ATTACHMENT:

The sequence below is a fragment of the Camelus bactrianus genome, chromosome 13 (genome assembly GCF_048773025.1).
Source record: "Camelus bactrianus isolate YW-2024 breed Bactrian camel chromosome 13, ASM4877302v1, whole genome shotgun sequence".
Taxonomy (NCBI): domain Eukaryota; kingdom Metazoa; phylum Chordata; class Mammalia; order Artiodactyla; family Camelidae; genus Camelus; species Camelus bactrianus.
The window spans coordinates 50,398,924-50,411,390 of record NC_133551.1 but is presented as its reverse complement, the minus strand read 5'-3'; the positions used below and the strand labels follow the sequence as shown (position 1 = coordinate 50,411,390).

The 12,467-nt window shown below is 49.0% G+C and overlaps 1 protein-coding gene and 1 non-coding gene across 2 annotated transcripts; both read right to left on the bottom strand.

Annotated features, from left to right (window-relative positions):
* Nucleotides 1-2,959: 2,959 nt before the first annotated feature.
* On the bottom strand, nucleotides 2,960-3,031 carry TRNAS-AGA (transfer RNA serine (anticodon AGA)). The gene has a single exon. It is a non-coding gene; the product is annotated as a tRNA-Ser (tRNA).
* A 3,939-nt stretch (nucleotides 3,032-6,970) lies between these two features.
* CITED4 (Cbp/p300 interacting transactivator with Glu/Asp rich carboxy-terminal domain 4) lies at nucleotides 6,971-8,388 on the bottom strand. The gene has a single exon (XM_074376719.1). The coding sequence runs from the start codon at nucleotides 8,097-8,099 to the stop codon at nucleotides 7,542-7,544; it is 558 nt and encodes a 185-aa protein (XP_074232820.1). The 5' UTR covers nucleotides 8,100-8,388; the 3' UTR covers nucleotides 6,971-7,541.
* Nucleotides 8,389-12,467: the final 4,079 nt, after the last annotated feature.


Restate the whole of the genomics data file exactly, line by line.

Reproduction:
The sequence below is a fragment of the Camelus bactrianus genome, chromosome 13 (genome assembly GCF_048773025.1).
Source record: "Camelus bactrianus isolate YW-2024 breed Bactrian camel chromosome 13, ASM4877302v1, whole genome shotgun sequence".
Taxonomy (NCBI): domain Eukaryota; kingdom Metazoa; phylum Chordata; class Mammalia; order Artiodactyla; family Camelidae; genus Camelus; species Camelus bactrianus.
The window spans coordinates 50,398,924-50,411,390 of record NC_133551.1 but is presented as its reverse complement, the minus strand read 5'-3'; the positions used below and the strand labels follow the sequence as shown (position 1 = coordinate 50,411,390).

The 12,467-nt window shown below is 49.0% G+C and overlaps 1 protein-coding gene and 1 non-coding gene across 2 annotated transcripts; both read right to left on the bottom strand.

Annotated features, from left to right (window-relative positions):
* Nucleotides 1-2,959: 2,959 nt before the first annotated feature.
* On the bottom strand, nucleotides 2,960-3,031 carry TRNAS-AGA (transfer RNA serine (anticodon AGA)). The gene has a single exon. It is a non-coding gene; the product is annotated as a tRNA-Ser (tRNA).
* A 3,939-nt stretch (nucleotides 3,032-6,970) lies between these two features.
* CITED4 (Cbp/p300 interacting transactivator with Glu/Asp rich carboxy-terminal domain 4) lies at nucleotides 6,971-8,388 on the bottom strand. The gene has a single exon (XM_074376719.1). The coding sequence runs from the start codon at nucleotides 8,097-8,099 to the stop codon at nucleotides 7,542-7,544; it is 558 nt and encodes a 185-aa protein (XP_074232820.1). The 5' UTR covers nucleotides 8,100-8,388; the 3' UTR covers nucleotides 6,971-7,541.
* Nucleotides 8,389-12,467: the final 4,079 nt, after the last annotated feature.